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12.03.2021
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Data analysed by the Association for Democratic Reforms (ADR) has revealed that nearly 45% of MLAs who have switched parties and contested elections again between 2016 and 2020 have joined the BJP. On the flipside, 42% of the MLAs who defected left the Congress, the data showed.

ADR, a watchdog that aims to improve governance and strengthen democracy through electoral and political reforms, released a report on Thursday analysing the election affidavits of 443 MLAs and MPs who switched parties and recontested polls in those five years.

It showed that of the 405 MLAs who defected, 170 (42%) were from the Congress. The BJP was a distant second with 18 MLAs defecting (4.4%). The data showed that BJP was clearly the party of choice for defecting MLAs who recontested the polls. ADR said 182 (44.9%) such MLAs joined the BJP, followed by the Congress, whose ranks 38 (9.4%) defecting MLAs joined to contest the polls.

The report notes that governments in Madhya Pradesh, Manipur, Goa, Arunachal Pradesh and Karnataka fell during these five years due to the defection of MLAs.

Defection of MPs

Between 2016 and 2020, a total of 12 Lok Sabha MPs also defected to recontest the polls. Of these 5 (41.7%) left the BJP to join another party during the 2019 Lok Sabha elections 2019. A similar number of Lok Sabha MPs joined the Congress.

Of the 16 Rajya Sabha MPs wh0 defected, 7 (43.8%) left the Congress to join a different party to contest
elections held between 2016 and 2020. A large chunk of defecting Rajya Sabha MPs – 10 or 62.5% –  joined the BJP.

Interestingly, the data showed that none of the 12 Lok Sabha MPs who defected to contest the polls again won. The opposite was true for the Rajya Sabha, where all 16 defectors were reelected.

ADR also said that of the 357 MLAs who defected to contest fresh assembly elections, 170 (48%) emerged victorious. In bye-elections to assemblies, the success rate of defectors was much higher, with 39 (81%) of the 48 defectors getting reelected.

On the whole, 52% of the 433 MLAs and MPs who defected were able to get reelected.

ADR said that the average growth in assets of re-contesting MPs and MLAs was Rs 5.85 crore or 39%.

What does ADR suggest?

ADR said that democracy relies upon ‘government of the people, by the people and for the people’ where the interests of the citizens are of paramount importance in comparison to ‘private interest of our politicians’. “This fundamental principal, however, has become skewed with the failing standards of ethical and moral propriety of India’s parliamentary democracy. The ‘Aaya Ram, Gaya Ram’ syndrome and the never ending ‘hunger for power and money’ has become a common practice amongst our parliamentarians and political parties,” the report notes.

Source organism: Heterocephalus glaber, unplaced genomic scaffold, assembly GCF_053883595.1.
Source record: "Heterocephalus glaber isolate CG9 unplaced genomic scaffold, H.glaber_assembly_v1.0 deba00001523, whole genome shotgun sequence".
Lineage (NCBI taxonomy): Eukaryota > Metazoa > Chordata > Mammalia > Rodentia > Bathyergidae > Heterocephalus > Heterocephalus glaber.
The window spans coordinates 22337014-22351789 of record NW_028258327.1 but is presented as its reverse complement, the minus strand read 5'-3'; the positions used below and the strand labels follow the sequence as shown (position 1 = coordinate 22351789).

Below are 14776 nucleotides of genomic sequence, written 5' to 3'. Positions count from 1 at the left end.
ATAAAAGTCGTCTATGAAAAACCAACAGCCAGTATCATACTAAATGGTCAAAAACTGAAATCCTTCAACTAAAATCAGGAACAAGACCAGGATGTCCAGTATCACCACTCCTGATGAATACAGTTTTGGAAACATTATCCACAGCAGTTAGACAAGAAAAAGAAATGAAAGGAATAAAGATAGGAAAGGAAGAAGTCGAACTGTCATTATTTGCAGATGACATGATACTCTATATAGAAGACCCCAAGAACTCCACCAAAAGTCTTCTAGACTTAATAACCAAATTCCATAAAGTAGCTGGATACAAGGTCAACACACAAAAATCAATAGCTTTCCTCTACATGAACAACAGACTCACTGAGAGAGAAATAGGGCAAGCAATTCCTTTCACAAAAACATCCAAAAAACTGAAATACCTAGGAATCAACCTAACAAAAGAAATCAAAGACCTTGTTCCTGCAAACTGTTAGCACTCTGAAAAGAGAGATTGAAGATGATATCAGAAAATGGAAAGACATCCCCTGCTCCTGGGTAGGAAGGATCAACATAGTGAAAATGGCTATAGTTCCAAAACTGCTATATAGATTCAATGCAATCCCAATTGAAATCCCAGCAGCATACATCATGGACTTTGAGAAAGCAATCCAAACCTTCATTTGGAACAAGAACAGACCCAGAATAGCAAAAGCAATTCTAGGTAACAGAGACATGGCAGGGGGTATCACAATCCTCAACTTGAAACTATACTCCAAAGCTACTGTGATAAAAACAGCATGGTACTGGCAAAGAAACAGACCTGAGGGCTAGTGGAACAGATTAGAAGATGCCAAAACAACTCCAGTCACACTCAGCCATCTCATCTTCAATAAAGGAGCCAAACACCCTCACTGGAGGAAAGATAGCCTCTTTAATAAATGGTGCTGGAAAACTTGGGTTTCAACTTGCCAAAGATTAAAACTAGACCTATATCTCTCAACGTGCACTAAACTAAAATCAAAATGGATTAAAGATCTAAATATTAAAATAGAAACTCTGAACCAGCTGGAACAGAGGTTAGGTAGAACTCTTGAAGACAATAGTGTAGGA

The most plausible reasons behind switching of parties are absence of value-based politics, lust for money and power, strong nexus between money and muscle and reward of office, the watchdog said.

“Until and unless these trends are not reined in, our current electoral and political situation is bound to deteriorate further. The ‘Conduct of Politics’ necessitates fairness, freedom, reliability, equality, integrity, honesty, and credibility. It will be a mockery of democracy if we fail to plug these loop-holes because of which such defections, changing/switching of party by MPs and MLAs are happening,” the report notes.

“It is high time that our political parties and politicians put an end to the ‘politics of convenience and self-gain’ and start practicing ‘politics of conviction, courage and consensus’,” it suggests.

ADR suggests that instead of allowing the chairman or speaker to disqualify a member, this power should instead rest with the president (in case of MPs) and the governor (in case of MLAs).

It also suggests that a provision should be made debarring the defector from holding public office or any remunerative post until the next fresh elections or the duration of the remaining term of the legislature.

“The vote cast by a defector to topple a government should be treated as invalid. The practice of having oversized Council of Ministers must also be prohibited by law. A ceiling on the number of ministers in any state or the Union government be fixed at the maximum of ten percent of the total strength of the popular House of the Legislature,” it recommends.

Other recommendations include declaring political parties as public authorities, regulating the affairs of political parties and intra-party democracy.

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